When faded photos come alive, voices of ghosts fill the ether to be ringing down the years – from The Great Depression to The Great Unknown.
The ’30s were the era of immense decline and immense mystique that brought forth immeasurable amount of music oozing out even of images such as Dorothea Lange’s “Migrant Mother” which graces the cover of Andrew Durr’s debut album. It also lent its title to a stage production where the artist from Modesto played Kid Guitar before reworking old pieces he performed in front of audience for “Time Frame”: a reflection on the period when skies went black and light seemed to be a glimpse of heaven. Still, for all their gloom, these are songs of hope, if not glory of human spirit – that indomitable impetus to live and carry a tune no matter what.
Some of it became part of American psyche and turned into staples of folk repertoire, but Durr has found a way to make even the obvious likes of “Will The Circle Be Unbroken?” and “Brother, Can You Spare A Dime?” – the two ever-relevant inquiries – sound intimate and timeless, with just a right dose of theatricality thrown in. Alongside mellifluous “The Way You Look Tonight” which will blow blue-eyed crooners out of the water, there’s unexpected tenderness to the violin-adorned “Pennies From Heaven” that’s being reclaimed from a patinated past and given a new shine to share a smile with the lively wigout “Who’s Been Polishing The Sun” – a rockabilly prototype – while, dipped in ragtime thanks to the presence of piano, “Are You Making Any Money” is simultaneously playful and desperate.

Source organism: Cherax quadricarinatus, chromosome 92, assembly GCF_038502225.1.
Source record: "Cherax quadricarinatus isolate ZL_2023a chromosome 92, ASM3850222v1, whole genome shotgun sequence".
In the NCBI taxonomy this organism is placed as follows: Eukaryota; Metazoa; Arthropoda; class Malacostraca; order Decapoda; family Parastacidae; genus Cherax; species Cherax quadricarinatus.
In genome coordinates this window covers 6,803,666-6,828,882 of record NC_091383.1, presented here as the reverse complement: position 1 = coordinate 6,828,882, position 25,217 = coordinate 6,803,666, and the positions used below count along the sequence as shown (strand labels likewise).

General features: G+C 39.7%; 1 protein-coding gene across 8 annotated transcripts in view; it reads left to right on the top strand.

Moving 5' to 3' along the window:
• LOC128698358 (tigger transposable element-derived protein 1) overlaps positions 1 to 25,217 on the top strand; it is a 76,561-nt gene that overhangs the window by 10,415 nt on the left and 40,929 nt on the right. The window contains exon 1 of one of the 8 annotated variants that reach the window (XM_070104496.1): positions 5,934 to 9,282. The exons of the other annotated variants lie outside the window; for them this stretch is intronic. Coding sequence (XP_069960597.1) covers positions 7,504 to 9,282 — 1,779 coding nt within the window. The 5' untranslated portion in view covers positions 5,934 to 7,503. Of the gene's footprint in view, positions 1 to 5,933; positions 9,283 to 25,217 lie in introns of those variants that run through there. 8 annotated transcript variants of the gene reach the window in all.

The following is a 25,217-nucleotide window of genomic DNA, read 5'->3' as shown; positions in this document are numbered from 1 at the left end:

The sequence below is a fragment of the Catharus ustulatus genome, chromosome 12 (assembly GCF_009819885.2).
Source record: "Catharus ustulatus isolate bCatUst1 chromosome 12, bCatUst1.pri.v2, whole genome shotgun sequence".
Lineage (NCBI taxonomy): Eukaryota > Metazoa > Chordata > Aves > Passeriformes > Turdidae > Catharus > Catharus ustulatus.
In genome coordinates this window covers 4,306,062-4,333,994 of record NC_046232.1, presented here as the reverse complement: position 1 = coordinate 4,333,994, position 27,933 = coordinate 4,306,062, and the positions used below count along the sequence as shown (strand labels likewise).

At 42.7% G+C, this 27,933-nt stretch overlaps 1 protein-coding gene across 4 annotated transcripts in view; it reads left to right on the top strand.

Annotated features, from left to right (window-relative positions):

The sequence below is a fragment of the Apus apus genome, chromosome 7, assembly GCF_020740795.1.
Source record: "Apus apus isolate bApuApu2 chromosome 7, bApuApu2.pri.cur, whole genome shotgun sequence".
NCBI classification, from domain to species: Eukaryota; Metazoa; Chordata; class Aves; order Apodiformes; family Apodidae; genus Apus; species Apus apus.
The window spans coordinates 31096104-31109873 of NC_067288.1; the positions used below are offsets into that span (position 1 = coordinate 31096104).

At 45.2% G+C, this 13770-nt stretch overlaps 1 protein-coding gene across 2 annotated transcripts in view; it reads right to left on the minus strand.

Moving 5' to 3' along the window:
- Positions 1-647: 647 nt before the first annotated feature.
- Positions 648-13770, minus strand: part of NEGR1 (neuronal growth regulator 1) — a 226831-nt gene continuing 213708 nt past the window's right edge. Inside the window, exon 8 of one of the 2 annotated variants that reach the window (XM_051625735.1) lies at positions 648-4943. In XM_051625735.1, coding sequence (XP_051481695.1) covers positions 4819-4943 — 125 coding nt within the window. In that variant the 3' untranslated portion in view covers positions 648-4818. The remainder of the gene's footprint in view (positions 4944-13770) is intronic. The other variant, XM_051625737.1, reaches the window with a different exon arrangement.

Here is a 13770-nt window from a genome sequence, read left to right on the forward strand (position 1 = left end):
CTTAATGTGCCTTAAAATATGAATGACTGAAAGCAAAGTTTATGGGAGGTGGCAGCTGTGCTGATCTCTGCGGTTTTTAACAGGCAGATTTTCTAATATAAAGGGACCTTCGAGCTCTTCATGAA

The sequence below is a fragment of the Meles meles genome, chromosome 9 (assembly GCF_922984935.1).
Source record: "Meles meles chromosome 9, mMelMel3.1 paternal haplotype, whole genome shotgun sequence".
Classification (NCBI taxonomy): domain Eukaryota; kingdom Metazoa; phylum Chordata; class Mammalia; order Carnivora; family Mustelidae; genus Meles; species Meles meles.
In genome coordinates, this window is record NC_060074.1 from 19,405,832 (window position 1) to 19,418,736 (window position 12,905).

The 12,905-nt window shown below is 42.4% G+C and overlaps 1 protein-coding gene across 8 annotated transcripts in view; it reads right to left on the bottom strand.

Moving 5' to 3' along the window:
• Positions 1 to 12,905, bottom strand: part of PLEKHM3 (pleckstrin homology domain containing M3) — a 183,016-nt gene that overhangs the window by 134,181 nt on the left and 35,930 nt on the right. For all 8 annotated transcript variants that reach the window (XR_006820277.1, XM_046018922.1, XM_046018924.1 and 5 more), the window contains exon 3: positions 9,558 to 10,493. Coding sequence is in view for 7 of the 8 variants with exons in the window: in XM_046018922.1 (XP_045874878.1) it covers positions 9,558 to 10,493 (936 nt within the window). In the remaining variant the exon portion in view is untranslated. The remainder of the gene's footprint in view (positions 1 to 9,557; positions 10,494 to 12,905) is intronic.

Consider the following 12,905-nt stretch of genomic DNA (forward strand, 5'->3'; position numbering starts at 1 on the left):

“Hard Times Come Again No More” may tap into eternity by introducing otherworldly wooziness to traditional brace of acoustic guitar and harmonica, and female backing – the communal setting which would exudes warm support for any toil and trouble a person can encounter – yet it’s impossible to ignore deep darkness in “Pasture Of Plenty” whose solemn organ adds gravely gravity to Andrew’s funereal delivery and the tentative march transpiring from the mesmeric picture. The result is raw and unsettling, as is the eerie “Keep On The Sunny Side” – emotionally austere dirge housing desolate horrors – which could be beamed in straight from the Dustbowl, although “Life Is A Bowl Of Cherries” – helped with whistle and mouth sax – feels exhilarating.
This is the outlook that kept America great through the worst of times, and this is the perspective that must make it survive now.